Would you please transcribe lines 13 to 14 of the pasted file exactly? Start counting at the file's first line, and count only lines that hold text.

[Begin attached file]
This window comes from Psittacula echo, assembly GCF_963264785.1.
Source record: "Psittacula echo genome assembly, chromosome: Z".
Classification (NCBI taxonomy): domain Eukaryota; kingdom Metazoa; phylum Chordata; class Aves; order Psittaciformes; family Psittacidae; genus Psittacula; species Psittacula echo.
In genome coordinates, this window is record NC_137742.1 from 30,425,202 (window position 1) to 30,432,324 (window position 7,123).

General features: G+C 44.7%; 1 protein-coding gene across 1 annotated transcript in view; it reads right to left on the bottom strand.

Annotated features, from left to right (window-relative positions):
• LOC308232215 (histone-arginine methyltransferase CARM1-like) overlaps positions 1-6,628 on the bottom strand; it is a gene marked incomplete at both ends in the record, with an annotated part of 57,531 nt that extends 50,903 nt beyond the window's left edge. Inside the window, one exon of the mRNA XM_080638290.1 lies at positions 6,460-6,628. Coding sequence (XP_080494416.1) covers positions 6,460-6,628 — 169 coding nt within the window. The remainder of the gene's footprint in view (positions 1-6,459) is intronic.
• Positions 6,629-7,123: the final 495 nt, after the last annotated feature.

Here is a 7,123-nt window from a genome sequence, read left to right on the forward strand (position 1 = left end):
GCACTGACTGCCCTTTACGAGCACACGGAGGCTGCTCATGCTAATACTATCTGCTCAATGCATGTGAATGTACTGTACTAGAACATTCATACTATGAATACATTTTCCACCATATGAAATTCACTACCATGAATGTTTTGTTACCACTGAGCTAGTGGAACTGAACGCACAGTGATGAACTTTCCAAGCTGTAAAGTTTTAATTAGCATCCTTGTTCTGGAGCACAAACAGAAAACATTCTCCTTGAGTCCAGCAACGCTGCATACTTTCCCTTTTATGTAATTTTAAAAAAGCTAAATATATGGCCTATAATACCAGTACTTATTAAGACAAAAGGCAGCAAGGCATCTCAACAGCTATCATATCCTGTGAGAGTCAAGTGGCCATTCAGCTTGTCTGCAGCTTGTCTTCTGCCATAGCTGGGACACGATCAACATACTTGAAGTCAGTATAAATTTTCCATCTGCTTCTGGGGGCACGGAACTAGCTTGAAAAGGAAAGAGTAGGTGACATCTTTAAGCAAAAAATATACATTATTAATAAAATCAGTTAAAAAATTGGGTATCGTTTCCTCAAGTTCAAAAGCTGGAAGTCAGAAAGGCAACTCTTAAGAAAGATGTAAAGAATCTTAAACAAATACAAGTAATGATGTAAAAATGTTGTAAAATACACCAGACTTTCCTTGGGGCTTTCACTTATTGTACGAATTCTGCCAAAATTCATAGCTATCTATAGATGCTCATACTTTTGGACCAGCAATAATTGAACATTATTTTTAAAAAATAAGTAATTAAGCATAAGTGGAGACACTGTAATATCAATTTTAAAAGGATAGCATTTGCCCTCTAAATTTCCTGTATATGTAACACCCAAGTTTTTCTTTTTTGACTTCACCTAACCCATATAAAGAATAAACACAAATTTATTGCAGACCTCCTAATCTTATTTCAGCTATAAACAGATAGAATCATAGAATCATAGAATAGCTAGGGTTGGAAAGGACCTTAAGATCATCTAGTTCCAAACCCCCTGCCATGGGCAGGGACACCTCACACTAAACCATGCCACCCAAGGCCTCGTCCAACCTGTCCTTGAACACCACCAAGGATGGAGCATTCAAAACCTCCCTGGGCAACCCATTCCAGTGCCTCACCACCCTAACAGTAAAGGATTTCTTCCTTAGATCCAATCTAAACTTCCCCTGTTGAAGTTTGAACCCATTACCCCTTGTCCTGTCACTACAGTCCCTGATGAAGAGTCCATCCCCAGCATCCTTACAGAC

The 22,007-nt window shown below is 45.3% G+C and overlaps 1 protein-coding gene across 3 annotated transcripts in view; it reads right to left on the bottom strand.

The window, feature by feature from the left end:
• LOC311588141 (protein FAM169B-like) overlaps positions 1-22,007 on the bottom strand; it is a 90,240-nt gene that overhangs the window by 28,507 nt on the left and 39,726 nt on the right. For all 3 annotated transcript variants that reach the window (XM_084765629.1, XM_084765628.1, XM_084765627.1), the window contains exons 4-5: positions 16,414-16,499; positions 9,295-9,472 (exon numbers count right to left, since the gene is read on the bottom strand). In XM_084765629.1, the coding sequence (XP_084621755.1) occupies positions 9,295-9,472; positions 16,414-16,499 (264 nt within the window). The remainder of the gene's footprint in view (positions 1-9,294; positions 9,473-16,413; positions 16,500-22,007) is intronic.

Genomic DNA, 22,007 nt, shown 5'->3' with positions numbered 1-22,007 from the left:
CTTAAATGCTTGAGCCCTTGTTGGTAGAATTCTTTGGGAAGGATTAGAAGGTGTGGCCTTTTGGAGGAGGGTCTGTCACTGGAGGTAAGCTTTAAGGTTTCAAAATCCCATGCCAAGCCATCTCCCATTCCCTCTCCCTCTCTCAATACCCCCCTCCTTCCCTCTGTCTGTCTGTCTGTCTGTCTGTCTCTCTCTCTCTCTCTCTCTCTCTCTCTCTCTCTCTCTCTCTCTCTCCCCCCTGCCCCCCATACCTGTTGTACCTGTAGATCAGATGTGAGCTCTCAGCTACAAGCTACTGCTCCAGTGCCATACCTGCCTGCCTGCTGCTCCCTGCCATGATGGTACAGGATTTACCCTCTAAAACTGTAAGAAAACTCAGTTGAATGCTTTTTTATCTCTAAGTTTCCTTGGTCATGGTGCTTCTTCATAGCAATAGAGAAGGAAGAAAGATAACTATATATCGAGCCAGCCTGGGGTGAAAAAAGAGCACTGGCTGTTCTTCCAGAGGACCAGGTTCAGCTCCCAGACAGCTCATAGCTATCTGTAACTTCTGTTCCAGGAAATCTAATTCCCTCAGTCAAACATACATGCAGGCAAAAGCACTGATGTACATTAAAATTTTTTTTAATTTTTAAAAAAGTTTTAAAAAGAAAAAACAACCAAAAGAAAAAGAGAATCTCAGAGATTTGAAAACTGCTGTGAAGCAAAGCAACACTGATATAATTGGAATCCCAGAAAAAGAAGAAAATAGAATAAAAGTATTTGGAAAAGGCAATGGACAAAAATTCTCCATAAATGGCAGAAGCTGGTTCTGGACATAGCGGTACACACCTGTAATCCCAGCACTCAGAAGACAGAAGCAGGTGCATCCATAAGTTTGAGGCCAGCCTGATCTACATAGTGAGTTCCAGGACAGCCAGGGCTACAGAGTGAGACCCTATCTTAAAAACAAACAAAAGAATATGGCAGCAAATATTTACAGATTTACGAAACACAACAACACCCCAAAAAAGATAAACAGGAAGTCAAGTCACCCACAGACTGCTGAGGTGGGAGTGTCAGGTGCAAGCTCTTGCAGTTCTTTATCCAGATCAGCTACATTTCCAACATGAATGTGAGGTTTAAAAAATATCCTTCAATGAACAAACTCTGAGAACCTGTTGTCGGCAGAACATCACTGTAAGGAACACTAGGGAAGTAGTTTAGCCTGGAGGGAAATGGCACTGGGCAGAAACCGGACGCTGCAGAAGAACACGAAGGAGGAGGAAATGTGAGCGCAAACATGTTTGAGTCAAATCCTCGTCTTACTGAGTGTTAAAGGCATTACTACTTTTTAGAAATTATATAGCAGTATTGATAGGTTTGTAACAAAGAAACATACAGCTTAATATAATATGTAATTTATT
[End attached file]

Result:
• LOC311588141 (protein FAM169B-like) overlaps positions 1-22,007 on the bottom strand; it is a 90,240-nt gene that overhangs the window by 28,507 nt on the left and 39,726 nt on the right. For all 3 annotated transcript variants that reach the window (XM_084765629.1, XM_084765628.1, XM_084765627.1), the window contains exons 4-5: positions 16,414-16,499; positions 9,295-9,472 (exon numbers count right to left, since the gene is read on the bottom strand). In XM_084765629.1, the coding sequence (XP_084621755.1) occupies positions 9,295-9,472; positions 16,414-16,499 (264 nt within the window). The remainder of the gene's footprint in view (positions 1-9,294; positions 9,473-16,413; positions 16,500-22,007) is intronic.

Genomic DNA, 22,007 nt, shown 5'->3' with positions numbered 1-22,007 from the left: